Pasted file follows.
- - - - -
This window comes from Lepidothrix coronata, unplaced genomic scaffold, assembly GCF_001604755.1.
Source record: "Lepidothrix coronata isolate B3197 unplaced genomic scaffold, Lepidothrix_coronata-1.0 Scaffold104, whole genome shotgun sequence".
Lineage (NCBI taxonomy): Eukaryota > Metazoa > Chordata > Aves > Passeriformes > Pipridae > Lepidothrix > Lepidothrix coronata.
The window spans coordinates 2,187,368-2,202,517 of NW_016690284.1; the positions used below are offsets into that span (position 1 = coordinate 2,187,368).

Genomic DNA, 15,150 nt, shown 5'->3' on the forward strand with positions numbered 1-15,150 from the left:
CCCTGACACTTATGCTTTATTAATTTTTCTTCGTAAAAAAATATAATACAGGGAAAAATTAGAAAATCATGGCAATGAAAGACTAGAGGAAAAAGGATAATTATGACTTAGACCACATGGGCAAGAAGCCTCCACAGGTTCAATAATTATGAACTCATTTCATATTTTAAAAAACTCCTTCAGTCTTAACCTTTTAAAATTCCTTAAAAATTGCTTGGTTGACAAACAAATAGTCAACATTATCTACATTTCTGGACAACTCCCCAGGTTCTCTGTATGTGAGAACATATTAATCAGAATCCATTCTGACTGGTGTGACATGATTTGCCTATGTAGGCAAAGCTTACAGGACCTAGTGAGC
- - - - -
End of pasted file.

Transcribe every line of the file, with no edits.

This window comes from Lepidothrix coronata, unplaced genomic scaffold, assembly GCF_001604755.1.
Source record: "Lepidothrix coronata isolate B3197 unplaced genomic scaffold, Lepidothrix_coronata-1.0 Scaffold104, whole genome shotgun sequence".
Lineage (NCBI taxonomy): Eukaryota > Metazoa > Chordata > Aves > Passeriformes > Pipridae > Lepidothrix > Lepidothrix coronata.
The window spans coordinates 2,187,368-2,202,517 of NW_016690284.1; the positions used below are offsets into that span (position 1 = coordinate 2,187,368).

Genomic DNA, 15,150 nt, shown 5'->3' on the forward strand with positions numbered 1-15,150 from the left:
CCCTGACACTTATGCTTTATTAATTTTTCTTCGTAAAAAAATATAATACAGGGAAAAATTAGAAAATCATGGCAATGAAAGACTAGAGGAAAAAGGATAATTATGACTTAGACCACATGGGCAAGAAGCCTCCACAGGTTCAATAATTATGAACTCATTTCATATTTTAAAAAACTCCTTCAGTCTTAACCTTTTAAAATTCCTTAAAAATTGCTTGGTTGACAAACAAATAGTCAACATTATCTACATTTCTGGACAACTCCCCAGGTTCTCTGTATGTGAGAACATATTAATCAGAATCCATTCTGACTGGTGTGACATGATTTGCCTATGTAGGCAAAGCTTACAGGACCTAGTGAGC